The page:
Sunday, July 16, 2006:

The Roots Canal: Ray Charles

Ray Charles -- Greenbacks
As I was relaxing after work at my favorite fancy cocktail bar the other night, I was surprised to hear this rare old Ray Charles track come on the stereo. The bartender told me he put the mix together himself, but didn't know much about that song so I filled him in.

What makes Greenbacks so great isn't just the ironic lyrics --
If you want to have fun in this man's land
Let Lincoln and Jackson start shaking hands
-- but that it shows Ray Charles on the cusp of his transition from lounge singer to soul pioneer. As everybody who saw Ray knows, his career started in the cool blues tradition of Charles Brown and Amos Milburn but didn't take off until he heated it up by putting gospel singing to a secular (and often ribald) purpose, essentially inventing soul music. This song combines both styles in one: verses sung in the cool semi-talking style of Charles Brown (best known for his hit Merry Christmas Baby) and in the chorus erupting with a short gospel-style burst:
On a greenback, greenback dollar bill
Just a little piece of paper, coated with chlorophyll.
I picked up this compilation of Ray Charles' early work after Ray came out because I wanted to hear more of the great early R&B where he made his mark -- and where the movie rightly spends its time -- instead of the later pop and country experimentations (noteworthy in their own right, but not as much to my taste) that made him a national superstar but where only flashes of his unique talent occasionally shine through. I can't recommend this CD highly enough; it's got all of his great early work in one place.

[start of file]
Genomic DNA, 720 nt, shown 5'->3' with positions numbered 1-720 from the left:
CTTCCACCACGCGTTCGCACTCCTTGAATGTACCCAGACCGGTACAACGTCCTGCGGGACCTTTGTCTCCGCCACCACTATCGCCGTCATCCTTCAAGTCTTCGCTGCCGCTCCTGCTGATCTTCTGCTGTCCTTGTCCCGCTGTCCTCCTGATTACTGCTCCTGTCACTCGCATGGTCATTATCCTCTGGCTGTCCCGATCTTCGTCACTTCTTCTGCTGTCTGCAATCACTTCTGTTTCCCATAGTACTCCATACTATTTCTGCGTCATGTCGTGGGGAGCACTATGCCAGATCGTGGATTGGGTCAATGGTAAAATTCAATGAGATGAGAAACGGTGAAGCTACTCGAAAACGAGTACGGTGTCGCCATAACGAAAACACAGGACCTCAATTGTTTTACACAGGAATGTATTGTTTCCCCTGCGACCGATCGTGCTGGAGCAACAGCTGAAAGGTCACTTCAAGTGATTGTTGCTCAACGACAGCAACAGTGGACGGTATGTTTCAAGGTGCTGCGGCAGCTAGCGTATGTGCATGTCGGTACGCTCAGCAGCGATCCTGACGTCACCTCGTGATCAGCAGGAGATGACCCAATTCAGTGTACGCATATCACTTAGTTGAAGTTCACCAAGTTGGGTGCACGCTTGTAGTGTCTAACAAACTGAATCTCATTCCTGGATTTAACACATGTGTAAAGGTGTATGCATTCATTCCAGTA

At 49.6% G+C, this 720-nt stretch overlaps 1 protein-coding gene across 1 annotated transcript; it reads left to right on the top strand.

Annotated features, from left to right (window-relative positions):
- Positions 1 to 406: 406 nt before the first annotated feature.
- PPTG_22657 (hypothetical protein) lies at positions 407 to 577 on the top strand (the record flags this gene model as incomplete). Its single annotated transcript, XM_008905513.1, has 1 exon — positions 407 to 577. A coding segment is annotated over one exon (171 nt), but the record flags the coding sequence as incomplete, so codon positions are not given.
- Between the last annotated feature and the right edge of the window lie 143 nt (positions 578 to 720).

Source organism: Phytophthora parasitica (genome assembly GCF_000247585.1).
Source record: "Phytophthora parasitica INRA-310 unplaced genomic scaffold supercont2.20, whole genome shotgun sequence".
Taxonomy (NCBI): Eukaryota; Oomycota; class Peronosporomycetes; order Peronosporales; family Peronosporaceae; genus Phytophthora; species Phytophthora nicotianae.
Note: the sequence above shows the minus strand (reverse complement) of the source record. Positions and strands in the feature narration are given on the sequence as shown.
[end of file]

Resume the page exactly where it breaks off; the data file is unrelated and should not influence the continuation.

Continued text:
Bonus track: Ray Charles fans will love this, too. It's the original a cappella demo of Hit the Road Jack by Percy Mayfield, a great R&B singer in his own right who specialized in songs of depression like Life Is Suicide, Memory Pain and Two Years of Torture until he was seriously injured and disfigured in a car crash and focused his efforts on songwriting.
Percy Mayfield -- Hit the Road Jack

[The Best of Ray Charles: The Atlantic Years]
[Percy Mayfield, Part 2: Memory Pain] (also available on emusic)
That's a lovely demo of Hit The Road, jack. Nice find.

That is a good find.

Hey, Dan, nice post...Some day you'll have to explore the connection between appreciating mixed drinks and loving old R&B. There must be a common synapse or something.


Frank Sinatra called him "The only genius in our business" and that obviously wasn't a kind of exaggeration. Here I've tried to collect all notable tributes paid to Ray Charles by peers:

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